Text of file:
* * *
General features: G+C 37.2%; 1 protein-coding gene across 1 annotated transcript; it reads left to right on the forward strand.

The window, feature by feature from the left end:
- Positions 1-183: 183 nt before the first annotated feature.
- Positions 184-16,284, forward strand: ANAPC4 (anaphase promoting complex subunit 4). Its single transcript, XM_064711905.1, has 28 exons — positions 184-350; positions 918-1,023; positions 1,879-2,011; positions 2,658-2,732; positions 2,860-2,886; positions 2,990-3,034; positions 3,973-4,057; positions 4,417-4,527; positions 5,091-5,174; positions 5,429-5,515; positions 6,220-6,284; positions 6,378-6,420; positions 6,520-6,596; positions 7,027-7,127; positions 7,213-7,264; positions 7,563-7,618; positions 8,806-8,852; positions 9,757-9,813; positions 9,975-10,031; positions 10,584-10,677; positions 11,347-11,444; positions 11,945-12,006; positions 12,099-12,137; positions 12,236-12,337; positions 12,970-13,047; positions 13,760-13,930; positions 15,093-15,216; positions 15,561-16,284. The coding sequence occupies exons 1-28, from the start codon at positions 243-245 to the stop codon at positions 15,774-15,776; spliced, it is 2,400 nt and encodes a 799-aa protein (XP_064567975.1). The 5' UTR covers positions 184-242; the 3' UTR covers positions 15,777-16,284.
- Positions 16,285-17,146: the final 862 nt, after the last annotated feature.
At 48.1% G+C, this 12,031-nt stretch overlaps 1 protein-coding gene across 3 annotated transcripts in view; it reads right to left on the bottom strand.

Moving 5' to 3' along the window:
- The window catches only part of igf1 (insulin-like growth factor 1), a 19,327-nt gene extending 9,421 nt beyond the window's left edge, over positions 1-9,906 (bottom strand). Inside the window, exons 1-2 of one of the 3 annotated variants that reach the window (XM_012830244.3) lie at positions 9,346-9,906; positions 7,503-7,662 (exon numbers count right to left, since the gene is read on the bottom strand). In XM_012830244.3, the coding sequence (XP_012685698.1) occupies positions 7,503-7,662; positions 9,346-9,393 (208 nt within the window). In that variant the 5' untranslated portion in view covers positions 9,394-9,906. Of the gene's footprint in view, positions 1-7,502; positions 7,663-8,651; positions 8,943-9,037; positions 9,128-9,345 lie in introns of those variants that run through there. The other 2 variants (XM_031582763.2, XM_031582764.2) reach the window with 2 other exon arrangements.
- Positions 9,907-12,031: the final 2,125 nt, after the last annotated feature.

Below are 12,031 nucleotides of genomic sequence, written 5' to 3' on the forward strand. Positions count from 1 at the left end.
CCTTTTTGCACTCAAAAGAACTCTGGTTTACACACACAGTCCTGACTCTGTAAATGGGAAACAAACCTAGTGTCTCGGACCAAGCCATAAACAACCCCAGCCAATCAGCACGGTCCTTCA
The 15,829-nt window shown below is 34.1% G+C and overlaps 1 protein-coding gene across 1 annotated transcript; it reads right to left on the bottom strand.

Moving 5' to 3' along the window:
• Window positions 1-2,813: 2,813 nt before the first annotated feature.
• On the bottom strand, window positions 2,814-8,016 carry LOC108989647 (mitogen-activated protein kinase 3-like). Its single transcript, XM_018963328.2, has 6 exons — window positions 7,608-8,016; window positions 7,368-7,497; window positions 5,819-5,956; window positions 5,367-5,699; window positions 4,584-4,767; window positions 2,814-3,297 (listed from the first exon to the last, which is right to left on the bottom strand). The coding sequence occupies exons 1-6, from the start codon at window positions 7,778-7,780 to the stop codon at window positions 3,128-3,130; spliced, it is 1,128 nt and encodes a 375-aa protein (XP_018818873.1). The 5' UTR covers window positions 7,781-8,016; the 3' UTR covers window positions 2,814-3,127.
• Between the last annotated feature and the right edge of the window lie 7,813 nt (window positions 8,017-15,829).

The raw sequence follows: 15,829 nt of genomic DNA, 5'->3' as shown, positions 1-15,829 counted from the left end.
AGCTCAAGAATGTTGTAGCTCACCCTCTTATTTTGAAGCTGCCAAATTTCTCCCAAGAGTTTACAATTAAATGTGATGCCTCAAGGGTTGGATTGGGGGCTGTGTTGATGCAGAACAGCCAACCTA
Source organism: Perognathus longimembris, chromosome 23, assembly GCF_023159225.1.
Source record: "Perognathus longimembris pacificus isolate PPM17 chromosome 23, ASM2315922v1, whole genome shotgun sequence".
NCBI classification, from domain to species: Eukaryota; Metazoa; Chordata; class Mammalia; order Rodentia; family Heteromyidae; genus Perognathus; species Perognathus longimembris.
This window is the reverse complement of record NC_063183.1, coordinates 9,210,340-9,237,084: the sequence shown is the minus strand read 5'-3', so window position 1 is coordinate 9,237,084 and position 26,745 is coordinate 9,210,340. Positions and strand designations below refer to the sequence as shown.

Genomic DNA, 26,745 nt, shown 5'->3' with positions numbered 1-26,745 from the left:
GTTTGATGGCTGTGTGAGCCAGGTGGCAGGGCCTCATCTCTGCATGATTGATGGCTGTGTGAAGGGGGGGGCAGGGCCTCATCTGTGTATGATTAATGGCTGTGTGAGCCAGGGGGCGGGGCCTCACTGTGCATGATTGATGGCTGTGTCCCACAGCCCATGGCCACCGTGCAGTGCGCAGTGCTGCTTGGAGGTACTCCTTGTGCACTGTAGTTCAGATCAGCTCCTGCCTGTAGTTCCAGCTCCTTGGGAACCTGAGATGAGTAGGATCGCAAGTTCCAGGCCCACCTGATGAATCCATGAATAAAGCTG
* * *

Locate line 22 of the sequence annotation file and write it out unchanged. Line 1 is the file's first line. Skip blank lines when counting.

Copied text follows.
This window is the reverse complement of record NC_063183.1, coordinates 9,210,340-9,237,084: the sequence shown is the minus strand read 5'-3', so window position 1 is coordinate 9,237,084 and position 26,745 is coordinate 9,210,340. Positions and strand designations below refer to the sequence as shown.